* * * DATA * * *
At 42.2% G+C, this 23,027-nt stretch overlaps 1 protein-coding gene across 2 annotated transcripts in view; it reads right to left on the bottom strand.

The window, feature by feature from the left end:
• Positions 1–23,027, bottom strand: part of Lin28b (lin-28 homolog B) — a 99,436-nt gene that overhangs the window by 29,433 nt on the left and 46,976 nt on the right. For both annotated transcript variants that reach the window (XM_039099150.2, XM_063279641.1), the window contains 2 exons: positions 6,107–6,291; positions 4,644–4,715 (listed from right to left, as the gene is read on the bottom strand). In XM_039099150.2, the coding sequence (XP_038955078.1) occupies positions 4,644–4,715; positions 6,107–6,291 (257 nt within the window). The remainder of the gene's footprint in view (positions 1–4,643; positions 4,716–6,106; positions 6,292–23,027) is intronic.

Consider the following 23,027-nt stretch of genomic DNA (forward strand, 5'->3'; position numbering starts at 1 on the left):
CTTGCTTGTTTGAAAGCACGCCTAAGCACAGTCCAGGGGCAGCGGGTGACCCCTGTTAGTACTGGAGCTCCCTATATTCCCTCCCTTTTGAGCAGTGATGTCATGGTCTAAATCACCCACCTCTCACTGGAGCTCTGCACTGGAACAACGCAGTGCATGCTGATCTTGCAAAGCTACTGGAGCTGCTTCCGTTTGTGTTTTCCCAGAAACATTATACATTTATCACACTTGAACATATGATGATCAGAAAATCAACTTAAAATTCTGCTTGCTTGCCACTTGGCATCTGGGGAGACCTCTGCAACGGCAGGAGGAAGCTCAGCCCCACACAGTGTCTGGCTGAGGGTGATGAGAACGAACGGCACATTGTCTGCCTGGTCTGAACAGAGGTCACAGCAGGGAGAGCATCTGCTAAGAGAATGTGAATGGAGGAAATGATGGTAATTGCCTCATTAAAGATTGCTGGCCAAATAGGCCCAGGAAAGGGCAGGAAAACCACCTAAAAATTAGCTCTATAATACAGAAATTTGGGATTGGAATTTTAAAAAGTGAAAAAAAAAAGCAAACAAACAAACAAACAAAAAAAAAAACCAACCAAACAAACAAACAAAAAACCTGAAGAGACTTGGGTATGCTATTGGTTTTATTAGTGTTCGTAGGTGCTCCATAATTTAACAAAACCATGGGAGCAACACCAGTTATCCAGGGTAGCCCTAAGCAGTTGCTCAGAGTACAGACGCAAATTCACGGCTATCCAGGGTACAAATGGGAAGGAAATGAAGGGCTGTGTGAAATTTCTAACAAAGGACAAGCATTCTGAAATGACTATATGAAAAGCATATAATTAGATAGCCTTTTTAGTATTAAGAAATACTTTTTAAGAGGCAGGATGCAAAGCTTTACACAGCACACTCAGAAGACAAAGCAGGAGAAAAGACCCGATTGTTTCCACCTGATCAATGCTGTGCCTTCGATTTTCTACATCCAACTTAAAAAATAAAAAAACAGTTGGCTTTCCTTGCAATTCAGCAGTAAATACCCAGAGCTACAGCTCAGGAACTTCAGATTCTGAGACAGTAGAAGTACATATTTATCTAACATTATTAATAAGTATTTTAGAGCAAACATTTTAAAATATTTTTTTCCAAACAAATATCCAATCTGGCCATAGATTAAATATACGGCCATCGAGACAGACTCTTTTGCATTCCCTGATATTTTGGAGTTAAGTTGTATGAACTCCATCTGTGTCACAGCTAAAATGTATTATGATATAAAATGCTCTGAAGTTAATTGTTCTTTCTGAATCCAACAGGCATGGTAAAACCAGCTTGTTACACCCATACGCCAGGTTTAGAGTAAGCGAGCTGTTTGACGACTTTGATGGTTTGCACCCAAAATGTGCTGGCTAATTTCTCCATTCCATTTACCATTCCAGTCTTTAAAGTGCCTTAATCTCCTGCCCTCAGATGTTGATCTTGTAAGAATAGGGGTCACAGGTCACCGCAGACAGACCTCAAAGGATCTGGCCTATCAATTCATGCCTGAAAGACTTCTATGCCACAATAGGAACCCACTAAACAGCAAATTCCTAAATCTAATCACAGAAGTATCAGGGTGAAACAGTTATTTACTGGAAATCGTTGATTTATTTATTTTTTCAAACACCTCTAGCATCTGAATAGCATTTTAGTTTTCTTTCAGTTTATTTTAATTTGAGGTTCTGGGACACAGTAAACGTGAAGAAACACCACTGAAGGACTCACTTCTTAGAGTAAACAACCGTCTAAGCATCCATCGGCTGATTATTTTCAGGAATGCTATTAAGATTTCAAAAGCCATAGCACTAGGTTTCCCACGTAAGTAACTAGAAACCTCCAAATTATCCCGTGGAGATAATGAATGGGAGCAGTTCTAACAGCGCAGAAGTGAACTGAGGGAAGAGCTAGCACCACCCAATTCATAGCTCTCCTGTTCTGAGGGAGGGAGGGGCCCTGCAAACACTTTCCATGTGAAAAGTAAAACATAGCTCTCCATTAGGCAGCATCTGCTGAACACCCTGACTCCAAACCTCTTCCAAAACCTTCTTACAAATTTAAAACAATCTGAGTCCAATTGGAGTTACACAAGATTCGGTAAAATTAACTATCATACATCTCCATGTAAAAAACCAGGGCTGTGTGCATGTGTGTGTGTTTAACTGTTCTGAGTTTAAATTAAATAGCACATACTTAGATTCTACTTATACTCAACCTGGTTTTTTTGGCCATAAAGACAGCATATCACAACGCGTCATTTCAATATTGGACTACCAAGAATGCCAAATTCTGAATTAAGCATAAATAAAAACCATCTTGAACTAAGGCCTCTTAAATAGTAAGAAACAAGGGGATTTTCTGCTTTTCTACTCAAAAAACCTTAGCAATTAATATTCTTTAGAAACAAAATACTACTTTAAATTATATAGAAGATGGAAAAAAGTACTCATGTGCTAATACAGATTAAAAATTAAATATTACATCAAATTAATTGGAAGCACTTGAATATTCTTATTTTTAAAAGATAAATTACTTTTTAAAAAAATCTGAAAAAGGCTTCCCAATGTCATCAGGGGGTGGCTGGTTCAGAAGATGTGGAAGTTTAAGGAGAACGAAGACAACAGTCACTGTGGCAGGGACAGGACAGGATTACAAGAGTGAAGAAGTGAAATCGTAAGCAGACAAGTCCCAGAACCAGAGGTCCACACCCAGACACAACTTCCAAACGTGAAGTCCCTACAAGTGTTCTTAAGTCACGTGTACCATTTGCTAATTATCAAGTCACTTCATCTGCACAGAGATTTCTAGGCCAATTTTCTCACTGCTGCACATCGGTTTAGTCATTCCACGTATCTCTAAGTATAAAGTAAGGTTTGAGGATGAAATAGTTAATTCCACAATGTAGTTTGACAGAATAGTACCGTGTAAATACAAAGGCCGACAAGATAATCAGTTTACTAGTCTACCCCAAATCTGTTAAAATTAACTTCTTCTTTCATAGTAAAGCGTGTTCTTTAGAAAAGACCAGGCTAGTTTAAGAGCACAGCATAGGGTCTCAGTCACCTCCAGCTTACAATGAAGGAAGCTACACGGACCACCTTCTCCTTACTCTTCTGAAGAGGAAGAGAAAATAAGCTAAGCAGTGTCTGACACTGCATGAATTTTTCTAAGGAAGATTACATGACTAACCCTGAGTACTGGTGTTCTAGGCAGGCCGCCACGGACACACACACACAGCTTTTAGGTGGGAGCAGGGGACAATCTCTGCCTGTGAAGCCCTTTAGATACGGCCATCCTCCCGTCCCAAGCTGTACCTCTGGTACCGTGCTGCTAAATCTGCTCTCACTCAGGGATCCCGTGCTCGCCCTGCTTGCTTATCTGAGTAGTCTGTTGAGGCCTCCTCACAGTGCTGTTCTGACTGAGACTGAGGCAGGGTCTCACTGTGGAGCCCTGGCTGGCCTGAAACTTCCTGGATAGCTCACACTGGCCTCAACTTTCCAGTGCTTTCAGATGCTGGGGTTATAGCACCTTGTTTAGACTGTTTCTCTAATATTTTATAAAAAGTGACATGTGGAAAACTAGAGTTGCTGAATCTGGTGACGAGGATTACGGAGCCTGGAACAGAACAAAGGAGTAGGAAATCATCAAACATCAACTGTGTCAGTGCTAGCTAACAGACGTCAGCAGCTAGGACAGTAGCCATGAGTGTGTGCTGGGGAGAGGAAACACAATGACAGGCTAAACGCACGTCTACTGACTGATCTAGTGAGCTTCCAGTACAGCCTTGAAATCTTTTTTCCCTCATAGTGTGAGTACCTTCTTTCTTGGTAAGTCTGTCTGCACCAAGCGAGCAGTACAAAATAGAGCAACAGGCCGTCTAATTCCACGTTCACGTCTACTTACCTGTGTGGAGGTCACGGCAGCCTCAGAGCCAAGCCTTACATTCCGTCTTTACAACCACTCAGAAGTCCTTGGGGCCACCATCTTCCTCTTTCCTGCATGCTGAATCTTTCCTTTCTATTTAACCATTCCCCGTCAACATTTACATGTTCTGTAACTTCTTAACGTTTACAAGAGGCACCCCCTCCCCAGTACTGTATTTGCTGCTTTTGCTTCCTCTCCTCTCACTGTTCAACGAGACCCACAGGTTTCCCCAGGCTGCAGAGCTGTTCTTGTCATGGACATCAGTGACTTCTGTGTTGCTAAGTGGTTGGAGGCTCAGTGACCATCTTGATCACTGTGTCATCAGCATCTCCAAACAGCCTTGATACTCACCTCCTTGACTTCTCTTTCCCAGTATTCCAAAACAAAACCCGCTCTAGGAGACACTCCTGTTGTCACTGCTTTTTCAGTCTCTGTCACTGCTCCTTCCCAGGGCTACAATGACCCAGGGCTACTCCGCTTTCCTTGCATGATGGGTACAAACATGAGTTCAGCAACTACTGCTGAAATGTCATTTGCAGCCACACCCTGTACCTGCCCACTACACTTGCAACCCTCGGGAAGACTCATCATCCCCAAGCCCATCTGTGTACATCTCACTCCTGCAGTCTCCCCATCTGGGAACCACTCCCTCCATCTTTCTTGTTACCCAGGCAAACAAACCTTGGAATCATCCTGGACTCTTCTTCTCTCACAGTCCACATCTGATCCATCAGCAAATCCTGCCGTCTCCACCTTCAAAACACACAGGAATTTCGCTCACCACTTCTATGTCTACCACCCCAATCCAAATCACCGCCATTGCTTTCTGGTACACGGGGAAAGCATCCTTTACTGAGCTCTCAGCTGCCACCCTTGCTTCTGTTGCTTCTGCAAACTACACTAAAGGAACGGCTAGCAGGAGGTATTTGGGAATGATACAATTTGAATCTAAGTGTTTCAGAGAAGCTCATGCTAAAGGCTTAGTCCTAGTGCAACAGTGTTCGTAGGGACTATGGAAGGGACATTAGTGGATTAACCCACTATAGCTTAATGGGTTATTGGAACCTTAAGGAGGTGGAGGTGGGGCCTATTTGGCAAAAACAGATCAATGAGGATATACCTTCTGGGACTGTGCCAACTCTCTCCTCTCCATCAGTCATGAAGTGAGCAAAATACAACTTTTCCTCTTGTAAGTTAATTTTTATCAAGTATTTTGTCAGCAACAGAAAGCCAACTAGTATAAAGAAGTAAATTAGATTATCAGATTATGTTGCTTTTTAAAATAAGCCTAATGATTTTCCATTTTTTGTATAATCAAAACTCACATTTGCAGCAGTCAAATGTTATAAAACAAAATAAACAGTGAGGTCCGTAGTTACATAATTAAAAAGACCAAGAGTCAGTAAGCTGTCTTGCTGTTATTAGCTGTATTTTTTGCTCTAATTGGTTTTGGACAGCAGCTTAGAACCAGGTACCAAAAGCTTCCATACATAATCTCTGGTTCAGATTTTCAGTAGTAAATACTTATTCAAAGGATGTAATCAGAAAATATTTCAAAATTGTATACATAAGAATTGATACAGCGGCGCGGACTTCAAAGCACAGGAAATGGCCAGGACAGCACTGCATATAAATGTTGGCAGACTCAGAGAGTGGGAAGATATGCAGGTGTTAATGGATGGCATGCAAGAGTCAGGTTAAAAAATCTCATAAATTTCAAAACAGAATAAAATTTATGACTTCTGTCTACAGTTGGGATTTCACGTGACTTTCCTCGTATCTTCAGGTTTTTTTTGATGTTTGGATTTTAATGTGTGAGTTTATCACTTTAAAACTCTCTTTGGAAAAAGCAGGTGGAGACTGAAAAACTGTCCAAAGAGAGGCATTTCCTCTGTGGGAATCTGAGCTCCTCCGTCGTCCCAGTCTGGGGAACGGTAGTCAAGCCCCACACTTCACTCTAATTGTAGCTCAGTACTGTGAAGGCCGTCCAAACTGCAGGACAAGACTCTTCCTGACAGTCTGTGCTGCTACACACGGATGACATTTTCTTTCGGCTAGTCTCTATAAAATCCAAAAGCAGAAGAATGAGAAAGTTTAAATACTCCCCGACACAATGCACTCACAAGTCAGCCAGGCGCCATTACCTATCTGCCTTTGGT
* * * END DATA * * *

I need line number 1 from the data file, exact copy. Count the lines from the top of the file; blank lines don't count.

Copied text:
At 42.2% G+C, this 23,027-nt stretch overlaps 1 protein-coding gene across 2 annotated transcripts in view; it reads right to left on the bottom strand.